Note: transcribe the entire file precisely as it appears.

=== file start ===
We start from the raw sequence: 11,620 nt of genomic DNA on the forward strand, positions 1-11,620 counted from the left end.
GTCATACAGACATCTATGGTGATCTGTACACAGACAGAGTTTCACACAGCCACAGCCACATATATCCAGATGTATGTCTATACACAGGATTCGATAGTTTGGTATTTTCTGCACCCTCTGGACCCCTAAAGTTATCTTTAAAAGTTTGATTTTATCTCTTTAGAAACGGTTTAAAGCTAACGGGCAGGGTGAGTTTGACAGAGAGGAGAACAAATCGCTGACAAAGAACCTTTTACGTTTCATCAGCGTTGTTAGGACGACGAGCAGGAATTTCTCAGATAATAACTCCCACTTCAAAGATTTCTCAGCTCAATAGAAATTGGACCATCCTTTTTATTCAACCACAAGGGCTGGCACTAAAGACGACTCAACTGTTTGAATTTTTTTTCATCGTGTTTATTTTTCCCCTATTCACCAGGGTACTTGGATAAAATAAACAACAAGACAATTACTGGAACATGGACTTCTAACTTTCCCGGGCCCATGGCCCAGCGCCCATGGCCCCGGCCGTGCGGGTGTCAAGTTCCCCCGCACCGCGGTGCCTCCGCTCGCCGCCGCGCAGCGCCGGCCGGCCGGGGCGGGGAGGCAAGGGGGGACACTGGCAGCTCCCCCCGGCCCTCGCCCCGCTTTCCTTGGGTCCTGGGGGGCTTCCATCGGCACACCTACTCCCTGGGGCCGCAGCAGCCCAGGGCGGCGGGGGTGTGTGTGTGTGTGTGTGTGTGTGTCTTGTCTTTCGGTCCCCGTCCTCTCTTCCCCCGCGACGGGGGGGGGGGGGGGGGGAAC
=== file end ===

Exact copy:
We start from the raw sequence: 11,620 nt of genomic DNA on the forward strand, positions 1-11,620 counted from the left end.
GTCATACAGACATCTATGGTGATCTGTACACAGACAGAGTTTCACACAGCCACAGCCACATATATCCAGATGTATGTCTATACACAGGATTCGATAGTTTGGTATTTTCTGCACCCTCTGGACCCCTAAAGTTATCTTTAAAAGTTTGATTTTATCTCTTTAGAAACGGTTTAAAGCTAACGGGCAGGGTGAGTTTGACAGAGAGGAGAACAAATCGCTGACAAAGAACCTTTTACGTTTCATCAGCGTTGTTAGGACGACGAGCAGGAATTTCTCAGATAATAACTCCCACTTCAAAGATTTCTCAGCTCAATAGAAATTGGACCATCCTTTTTATTCAACCACAAGGGCTGGCACTAAAGACGACTCAACTGTTTGAATTTTTTTTCATCGTGTTTATTTTTCCCCTATTCACCAGGGTACTTGGATAAAATAAACAACAAGACAATTACTGGAACATGGACTTCTAACTTTCCCGGGCCCATGGCCCAGCGCCCATGGCCCCGGCCGTGCGGGTGTCAAGTTCCCCCGCACCGCGGTGCCTCCGCTCGCCGCCGCGCAGCGCCGGCCGGCCGGGGCGGGGAGGCAAGGGGGGACACTGGCAGCTCCCCCCGGCCCTCGCCCCGCTTTCCTTGGGTCCTGGGGGGCTTCCATCGGCACACCTACTCCCTGGGGCCGCAGCAGCCCAGGGCGGCGGGGGTGTGTGTGTGTGTGTGTGTGTGTGTCTTGTCTTTCGGTCCCCGTCCTCTCTTCCCCCGCGACGGGGGGGGGGGGGGGGGGAAC